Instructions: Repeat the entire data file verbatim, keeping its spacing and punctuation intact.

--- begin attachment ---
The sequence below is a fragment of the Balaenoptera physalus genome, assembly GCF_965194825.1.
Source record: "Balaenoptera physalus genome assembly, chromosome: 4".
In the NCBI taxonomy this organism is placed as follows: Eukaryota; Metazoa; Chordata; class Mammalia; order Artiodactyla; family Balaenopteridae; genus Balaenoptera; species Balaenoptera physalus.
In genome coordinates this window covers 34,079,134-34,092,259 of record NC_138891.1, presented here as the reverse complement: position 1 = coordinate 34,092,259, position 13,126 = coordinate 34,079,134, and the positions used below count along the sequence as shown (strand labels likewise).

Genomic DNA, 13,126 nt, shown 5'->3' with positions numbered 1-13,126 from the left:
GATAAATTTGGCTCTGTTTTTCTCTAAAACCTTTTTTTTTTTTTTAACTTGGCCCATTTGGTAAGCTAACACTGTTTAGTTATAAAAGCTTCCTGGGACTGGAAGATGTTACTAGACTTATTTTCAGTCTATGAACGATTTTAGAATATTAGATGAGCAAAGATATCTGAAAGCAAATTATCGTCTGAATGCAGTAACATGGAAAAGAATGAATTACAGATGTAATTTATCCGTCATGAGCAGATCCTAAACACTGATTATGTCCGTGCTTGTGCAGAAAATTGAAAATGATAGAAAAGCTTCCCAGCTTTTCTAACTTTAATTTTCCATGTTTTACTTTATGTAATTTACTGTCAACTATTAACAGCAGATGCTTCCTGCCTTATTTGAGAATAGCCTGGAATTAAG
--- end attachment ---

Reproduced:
The sequence below is a fragment of the Balaenoptera physalus genome, assembly GCF_965194825.1.
Source record: "Balaenoptera physalus genome assembly, chromosome: 4".
In the NCBI taxonomy this organism is placed as follows: Eukaryota; Metazoa; Chordata; class Mammalia; order Artiodactyla; family Balaenopteridae; genus Balaenoptera; species Balaenoptera physalus.
In genome coordinates this window covers 34,079,134-34,092,259 of record NC_138891.1, presented here as the reverse complement: position 1 = coordinate 34,092,259, position 13,126 = coordinate 34,079,134, and the positions used below count along the sequence as shown (strand labels likewise).

Genomic DNA, 13,126 nt, shown 5'->3' with positions numbered 1-13,126 from the left:
GATAAATTTGGCTCTGTTTTTCTCTAAAACCTTTTTTTTTTTTTTAACTTGGCCCATTTGGTAAGCTAACACTGTTTAGTTATAAAAGCTTCCTGGGACTGGAAGATGTTACTAGACTTATTTTCAGTCTATGAACGATTTTAGAATATTAGATGAGCAAAGATATCTGAAAGCAAATTATCGTCTGAATGCAGTAACATGGAAAAGAATGAATTACAGATGTAATTTATCCGTCATGAGCAGATCCTAAACACTGATTATGTCCGTGCTTGTGCAGAAAATTGAAAATGATAGAAAAGCTTCCCAGCTTTTCTAACTTTAATTTTCCATGTTTTACTTTATGTAATTTACTGTCAACTATTAACAGCAGATGCTTCCTGCCTTATTTGAGAATAGCCTGGAATTAAG